Plant Ecology in the Middle East
The Middle East is one of several ‘cradles of civilization’ where people early on tamed plants and animals, domesticating a few and then living successfully off them and with them ever since. Middle Eastern plant ecology today includes the plants of primordial Gondwana and ancient Arabia felix; of Iranian ‘Hyrcania’ and the land south of the Caspian Sea; and fabled plants of the Torah, Bible and Koran. The region is generally dry and getting drier, yet it’s also home to spectacular cloud forests of southern Arabia. The region has been badly neglected in terms of its overall natural history and much of this remains relatively unknown. The plant ecology is just getting under way and a book seems timely. Major dryland families and regional plant communities are described. The high frequency of facilitative interactions, where certain ‘host’ species help others is noted. The book includes a ‘plant’s-eye-view’ of domestication and journeys through some 24 countries, highlighting five regional biodiversity ‘hotspots’ where the challenges of desertification, habitat loss, and other threats to plant biodiversity are acute. Populations of iconic long-lived tree species like the Dragon’s-blood tree, the Bankoualé Palm, and beautiful Mimusops trees are all mostly made up of elderly individuals. The book explores effects of long-term climate change and the isolation of climate relicts upon the ‘regeneration niche’ –i.e., upon the youngsters and adolescents of such species. Other chapters explore ‘deep-time’ effects, salt and halophytes, succulence and sclerophylly, specialized photosynthesis, opportunism and ‘bet-hedging’ strategies for flowering and dispersal.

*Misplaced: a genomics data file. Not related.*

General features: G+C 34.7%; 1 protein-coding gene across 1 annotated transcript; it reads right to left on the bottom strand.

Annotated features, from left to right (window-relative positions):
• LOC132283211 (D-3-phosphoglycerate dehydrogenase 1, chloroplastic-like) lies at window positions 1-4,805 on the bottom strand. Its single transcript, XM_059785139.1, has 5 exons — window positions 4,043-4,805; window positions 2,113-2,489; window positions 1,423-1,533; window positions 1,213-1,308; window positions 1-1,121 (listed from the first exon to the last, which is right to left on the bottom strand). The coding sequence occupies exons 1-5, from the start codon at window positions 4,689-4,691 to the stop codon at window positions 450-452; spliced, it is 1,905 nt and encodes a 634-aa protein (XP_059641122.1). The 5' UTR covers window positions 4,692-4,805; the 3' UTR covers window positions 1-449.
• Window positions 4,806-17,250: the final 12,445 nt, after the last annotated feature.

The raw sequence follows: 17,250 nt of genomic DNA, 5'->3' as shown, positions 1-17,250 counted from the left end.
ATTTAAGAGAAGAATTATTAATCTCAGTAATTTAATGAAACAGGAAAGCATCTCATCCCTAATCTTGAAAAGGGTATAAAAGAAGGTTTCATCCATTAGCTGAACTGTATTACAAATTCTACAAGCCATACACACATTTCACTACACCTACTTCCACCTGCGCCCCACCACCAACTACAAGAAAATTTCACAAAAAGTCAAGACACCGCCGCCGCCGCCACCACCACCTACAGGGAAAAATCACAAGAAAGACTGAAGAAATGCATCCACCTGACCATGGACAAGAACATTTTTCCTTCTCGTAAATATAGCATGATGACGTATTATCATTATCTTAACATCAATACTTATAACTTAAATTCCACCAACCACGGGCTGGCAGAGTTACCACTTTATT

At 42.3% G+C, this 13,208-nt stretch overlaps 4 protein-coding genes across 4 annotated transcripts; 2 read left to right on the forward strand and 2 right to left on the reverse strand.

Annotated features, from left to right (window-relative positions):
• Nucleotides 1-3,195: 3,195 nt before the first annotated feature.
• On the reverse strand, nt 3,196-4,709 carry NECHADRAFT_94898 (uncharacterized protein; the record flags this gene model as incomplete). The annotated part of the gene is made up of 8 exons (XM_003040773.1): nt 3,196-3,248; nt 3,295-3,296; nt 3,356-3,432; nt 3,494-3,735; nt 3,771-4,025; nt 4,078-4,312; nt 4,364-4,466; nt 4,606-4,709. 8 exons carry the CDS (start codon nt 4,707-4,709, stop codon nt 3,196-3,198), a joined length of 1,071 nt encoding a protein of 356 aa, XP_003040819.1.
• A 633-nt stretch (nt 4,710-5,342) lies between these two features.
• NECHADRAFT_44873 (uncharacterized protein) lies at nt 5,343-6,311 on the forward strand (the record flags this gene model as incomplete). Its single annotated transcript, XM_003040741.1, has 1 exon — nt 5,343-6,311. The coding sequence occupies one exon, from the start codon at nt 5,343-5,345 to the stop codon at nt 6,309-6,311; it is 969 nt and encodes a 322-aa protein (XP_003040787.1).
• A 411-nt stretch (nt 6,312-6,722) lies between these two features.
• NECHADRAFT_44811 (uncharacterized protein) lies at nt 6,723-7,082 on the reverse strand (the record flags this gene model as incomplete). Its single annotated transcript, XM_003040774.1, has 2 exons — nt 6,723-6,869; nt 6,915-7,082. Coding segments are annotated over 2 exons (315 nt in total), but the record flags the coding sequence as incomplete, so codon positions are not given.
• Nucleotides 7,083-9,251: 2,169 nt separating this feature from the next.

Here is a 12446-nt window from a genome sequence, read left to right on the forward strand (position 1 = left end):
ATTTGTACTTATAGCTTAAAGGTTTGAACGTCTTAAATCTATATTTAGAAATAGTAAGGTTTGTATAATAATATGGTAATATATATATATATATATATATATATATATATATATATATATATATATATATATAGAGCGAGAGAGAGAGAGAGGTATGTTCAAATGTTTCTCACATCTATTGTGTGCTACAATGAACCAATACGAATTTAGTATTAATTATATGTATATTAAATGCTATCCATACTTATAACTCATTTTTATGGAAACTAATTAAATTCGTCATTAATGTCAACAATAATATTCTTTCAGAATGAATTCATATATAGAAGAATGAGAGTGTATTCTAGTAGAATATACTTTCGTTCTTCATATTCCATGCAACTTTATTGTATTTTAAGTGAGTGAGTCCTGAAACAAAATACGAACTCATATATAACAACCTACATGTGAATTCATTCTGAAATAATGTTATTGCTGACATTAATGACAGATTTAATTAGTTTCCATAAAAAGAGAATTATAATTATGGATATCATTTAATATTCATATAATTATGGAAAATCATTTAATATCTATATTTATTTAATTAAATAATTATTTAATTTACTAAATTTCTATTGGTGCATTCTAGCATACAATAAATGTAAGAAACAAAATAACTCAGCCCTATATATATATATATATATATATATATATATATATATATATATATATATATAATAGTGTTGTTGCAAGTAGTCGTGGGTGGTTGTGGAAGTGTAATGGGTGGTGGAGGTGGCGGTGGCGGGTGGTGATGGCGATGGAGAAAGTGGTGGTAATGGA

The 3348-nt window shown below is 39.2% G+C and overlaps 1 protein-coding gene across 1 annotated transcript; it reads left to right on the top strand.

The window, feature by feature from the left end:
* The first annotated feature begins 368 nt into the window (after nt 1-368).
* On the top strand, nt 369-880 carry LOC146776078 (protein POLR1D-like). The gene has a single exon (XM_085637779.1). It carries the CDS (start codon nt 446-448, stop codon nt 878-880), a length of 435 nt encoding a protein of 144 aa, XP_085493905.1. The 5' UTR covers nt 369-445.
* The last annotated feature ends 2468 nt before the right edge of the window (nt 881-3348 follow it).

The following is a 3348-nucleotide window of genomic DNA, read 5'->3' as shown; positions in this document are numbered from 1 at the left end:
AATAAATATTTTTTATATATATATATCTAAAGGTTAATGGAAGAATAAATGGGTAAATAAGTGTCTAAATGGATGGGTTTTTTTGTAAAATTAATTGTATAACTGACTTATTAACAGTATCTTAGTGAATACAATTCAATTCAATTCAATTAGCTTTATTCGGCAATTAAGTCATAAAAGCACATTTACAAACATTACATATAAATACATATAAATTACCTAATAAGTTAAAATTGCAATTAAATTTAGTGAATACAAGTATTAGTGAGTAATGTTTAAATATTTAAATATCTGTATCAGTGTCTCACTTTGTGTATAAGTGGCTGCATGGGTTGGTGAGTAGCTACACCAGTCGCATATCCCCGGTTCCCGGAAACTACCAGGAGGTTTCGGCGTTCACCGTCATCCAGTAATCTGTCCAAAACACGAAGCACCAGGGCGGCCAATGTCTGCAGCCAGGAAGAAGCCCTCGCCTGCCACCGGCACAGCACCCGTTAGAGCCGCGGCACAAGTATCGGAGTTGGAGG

Courtesy - Ahmed K Hegazy
University of Cairo